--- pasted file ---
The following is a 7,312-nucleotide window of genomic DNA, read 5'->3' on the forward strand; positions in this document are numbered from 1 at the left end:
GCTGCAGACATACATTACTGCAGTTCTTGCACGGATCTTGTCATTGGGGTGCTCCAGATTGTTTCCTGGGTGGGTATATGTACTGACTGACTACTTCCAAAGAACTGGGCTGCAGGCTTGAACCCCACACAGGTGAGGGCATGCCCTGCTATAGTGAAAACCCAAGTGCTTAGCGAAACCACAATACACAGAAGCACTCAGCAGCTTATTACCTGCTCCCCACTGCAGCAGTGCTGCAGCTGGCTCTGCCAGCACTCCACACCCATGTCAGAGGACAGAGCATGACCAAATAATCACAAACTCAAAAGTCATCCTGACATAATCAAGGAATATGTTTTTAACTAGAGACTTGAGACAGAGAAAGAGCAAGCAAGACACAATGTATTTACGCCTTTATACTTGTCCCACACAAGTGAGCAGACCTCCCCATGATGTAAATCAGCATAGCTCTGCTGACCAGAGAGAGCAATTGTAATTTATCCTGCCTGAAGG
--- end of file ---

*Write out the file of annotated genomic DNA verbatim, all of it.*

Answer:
The following is a 7,312-nucleotide window of genomic DNA, read 5'->3' on the forward strand; positions in this document are numbered from 1 at the left end:
GCTGCAGACATACATTACTGCAGTTCTTGCACGGATCTTGTCATTGGGGTGCTCCAGATTGTTTCCTGGGTGGGTATATGTACTGACTGACTACTTCCAAAGAACTGGGCTGCAGGCTTGAACCCCACACAGGTGAGGGCATGCCCTGCTATAGTGAAAACCCAAGTGCTTAGCGAAACCACAATACACAGAAGCACTCAGCAGCTTATTACCTGCTCCCCACTGCAGCAGTGCTGCAGCTGGCTCTGCCAGCACTCCACACCCATGTCAGAGGACAGAGCATGACCAAATAATCACAAACTCAAAAGTCATCCTGACATAATCAAGGAATATGTTTTTAACTAGAGACTTGAGACAGAGAAAGAGCAAGCAAGACACAATGTATTTACGCCTTTATACTTGTCCCACACAAGTGAGCAGACCTCCCCATGATGTAAATCAGCATAGCTCTGCTGACCAGAGAGAGCAATTGTAATTTATCCTGCCTGAAGG